india vaccine covid
© Rebecca Conway/Getty ImagesLegitimate skepticism about these vaccines has become a widespread issue in some rural villages across India. Here, Indian villagers walk cattle through a market during permitted morning opening hours amid Rajasthan's ongoing lockdown on May 17, 2021 in Parli, Tonk District, Rajasthan, India.
As medical officials aim to quickly administer COVID-19 vaccines across India, residents of one village were seen fleeing their homes and jumping into a nearby river to avoid what they believed was a "poisonous injection."

Comment: It's becoming clear that there are serious side effects which could bring the vaccines in to that category.

Around 200 people in Sisoda village in Barabanki, a rural area in India's Uttar Pradesh state, fled their homes when a team of health officials arrived to launch a vaccination campaign on Saturday.

"We reached the village with a medical team to vaccinate villagers. However, as soon as they saw us approaching, many of them ran away. When we tried to stop them, they jumped in the river. We tried to sensitize them about the importance of the vaccine but they did not relent," sub-divisional magistrate (SDM) Rajiv Shukla said, according to the Times of India.

Comment: Why on earth would they 'try to stop them'? These supposed medical staff must have been pretty aggressive for the villagers to see little option but to jump in the river to evade them.

Several individuals ran from medics and jumped into the Saryu River as misinformation spread across the village that the COVID-19 vaccine was poisonous, or could lead to death, impotence or viral infection, the India Times reported.

One local farmer, Shishupal, told news outlets that he heard of people dying after receiving the coronavirus vaccine and said he did not trust the government.

"I have got this information from several of my friends who work in big cities. I am convinced as the local officials have not answered my queries. My own uncle, who worked in Delhi, died a month after having both vaccine shots. What more proof do I need," he said, according to the India Times.

"Is there a guarantee that we will not get infected after the vaccine? There are many in the adjoining village who rushed to take the vaccine and then got infected," he added.

In total, only 14 people across the village with a population of roughly 1,500 agreed to be inoculated on Saturday.

Vaccine hesitancy in India's rural villages has been a widespread issue for several months. A nationwide survey taken in December found that only 44 percent of villagers said they were willing to get the jab, National Geographic reported.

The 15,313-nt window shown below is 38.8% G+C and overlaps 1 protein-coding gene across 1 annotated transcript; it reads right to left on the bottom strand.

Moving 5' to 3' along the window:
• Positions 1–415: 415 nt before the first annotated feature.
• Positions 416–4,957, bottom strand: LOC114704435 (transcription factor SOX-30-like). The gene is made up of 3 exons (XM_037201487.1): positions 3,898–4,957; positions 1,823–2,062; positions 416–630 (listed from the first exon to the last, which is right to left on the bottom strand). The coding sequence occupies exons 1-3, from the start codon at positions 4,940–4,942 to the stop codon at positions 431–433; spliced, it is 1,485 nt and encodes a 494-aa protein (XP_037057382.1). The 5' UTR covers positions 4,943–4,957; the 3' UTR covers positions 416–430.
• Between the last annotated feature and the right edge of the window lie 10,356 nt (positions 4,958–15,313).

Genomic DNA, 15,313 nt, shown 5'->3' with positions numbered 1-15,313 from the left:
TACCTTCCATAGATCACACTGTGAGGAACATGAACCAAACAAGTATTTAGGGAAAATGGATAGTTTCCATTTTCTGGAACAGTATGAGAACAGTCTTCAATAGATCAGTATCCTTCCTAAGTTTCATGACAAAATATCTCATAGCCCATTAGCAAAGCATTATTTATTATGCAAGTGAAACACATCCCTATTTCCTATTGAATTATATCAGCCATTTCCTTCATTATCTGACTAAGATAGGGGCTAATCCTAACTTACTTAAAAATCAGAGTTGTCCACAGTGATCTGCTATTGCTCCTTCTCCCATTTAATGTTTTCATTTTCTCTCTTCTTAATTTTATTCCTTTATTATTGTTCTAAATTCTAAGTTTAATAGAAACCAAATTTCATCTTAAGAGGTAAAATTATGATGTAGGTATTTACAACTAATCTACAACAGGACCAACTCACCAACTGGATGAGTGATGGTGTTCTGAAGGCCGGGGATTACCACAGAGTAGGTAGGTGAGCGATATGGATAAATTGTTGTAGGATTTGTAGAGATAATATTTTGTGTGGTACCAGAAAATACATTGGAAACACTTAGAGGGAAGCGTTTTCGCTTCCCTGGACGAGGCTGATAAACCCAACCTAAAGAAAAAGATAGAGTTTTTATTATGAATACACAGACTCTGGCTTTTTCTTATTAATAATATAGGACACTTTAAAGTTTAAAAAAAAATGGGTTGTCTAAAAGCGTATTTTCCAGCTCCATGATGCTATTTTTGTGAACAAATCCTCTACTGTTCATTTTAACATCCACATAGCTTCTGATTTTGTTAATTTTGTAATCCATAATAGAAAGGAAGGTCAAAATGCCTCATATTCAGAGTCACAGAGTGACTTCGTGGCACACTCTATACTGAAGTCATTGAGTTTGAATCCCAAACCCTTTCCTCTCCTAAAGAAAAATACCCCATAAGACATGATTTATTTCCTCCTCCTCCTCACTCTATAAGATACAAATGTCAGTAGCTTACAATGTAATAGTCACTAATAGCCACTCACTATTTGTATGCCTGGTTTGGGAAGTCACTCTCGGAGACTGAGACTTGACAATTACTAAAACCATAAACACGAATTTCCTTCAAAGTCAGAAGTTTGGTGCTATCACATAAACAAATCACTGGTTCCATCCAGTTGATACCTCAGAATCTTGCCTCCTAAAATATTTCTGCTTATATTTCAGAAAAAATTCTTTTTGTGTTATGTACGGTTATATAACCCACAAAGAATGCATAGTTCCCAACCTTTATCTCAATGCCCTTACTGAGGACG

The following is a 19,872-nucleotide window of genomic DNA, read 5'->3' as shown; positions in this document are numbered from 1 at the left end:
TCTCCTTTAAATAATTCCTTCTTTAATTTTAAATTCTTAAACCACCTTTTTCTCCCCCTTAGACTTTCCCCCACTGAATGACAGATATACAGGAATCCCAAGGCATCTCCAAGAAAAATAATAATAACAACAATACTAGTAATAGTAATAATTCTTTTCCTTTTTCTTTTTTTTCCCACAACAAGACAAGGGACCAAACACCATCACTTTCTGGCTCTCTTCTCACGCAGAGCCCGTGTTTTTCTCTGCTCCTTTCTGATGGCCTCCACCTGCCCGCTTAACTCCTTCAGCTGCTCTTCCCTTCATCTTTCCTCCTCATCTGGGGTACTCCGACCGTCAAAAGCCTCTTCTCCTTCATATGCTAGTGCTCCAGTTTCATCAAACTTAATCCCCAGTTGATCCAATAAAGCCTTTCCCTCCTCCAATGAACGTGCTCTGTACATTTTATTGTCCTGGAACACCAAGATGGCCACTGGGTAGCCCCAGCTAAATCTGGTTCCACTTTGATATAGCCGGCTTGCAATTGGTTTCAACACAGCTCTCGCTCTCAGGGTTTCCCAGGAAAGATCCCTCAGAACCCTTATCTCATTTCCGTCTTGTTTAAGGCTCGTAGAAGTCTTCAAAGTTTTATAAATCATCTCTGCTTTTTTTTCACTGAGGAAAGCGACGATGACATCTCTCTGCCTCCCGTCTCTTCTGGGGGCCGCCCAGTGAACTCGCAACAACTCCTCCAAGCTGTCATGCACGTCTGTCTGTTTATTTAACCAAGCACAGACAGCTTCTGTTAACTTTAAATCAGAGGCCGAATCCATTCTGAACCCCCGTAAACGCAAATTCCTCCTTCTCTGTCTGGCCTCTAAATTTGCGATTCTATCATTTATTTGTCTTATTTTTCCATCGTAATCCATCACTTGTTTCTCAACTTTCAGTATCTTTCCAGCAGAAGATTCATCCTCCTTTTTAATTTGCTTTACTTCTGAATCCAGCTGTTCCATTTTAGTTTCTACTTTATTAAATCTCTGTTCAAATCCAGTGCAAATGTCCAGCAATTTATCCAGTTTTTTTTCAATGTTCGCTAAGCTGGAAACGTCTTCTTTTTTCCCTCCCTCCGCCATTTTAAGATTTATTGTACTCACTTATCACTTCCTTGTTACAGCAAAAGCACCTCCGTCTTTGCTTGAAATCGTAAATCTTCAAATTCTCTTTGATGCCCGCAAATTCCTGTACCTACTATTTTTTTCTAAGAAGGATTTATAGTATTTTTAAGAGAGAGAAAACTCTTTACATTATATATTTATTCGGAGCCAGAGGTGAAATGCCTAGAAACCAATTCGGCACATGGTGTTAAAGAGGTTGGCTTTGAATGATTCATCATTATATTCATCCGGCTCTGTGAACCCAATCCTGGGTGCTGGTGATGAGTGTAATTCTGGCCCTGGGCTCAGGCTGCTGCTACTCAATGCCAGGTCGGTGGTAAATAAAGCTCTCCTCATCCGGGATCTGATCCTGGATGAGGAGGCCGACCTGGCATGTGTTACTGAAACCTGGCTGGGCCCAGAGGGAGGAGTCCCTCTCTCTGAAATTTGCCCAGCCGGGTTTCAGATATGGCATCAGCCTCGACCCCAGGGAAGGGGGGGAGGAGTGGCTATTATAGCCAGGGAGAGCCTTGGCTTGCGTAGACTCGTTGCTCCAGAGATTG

Comment: Those refusing the jab are even larger in the West, despite the relentless propaganda campaigns: Despite early vaccine breakthrough, Russian demand for Covid-19 jabs remains low with less than 4% vaccinated - Kremlin

Rumors and misinformation about the vaccine's safety have become one of the biggest hurdles for health officials.

Since February, the country has been struggling with a devastating second wave of COVID-19 infections that has left hospitals overwhelmed and without adequate oxygen supplies. As COVID-19 deaths pile up, crematoriums have run out of wood to build funeral pyres and some cities have been forced to turn parks, parking lots and other public spaces into makeshift cremation sites.

Comment: These same claims were made throughout the West and they were all proven to be false: NHS had 15% LESS patients this December compared to 2019 - Any crisis is due to budget cuts, staff shortages and excessive measures

According to a recent research report, nearly half of coronavirus infections in India - 48.5 percent - are now being reported from the rural areas.

Health officials have warned that those in rural villages are at increased risk of infection, as many areas lack adequate health services or facilities to properly treat individuals.

"They don't have the facilities to cope. They don't have hospitals, doctors, nurses. They definitely don't have oxygen supplies. In some places there are only traditional healers and sometimes there are health workers but they have no facilities," Dr. P Carel Joseph, director of health for the humanitarian organization World Vision India, said earlier this month.

Last week, Indian Prime Minister Narendra Modi addressed farmers during a virtual conference in an attempt to warn villagers that the virus is quickly spreading to rural areas.

"The outbreak is reaching rural areas with great speed," Modi told farmers, according to Reuters. "I want to once again warn all...those who live in villages about corona[virus]."

As of Tuesday, there have been at least 26,948,800 confirmed cases of the coronavirus in India since the pandemic first began, according to the Ministry of Health and Welfare. So far, 307,231 people had died, though both numbers are thought to be under counted.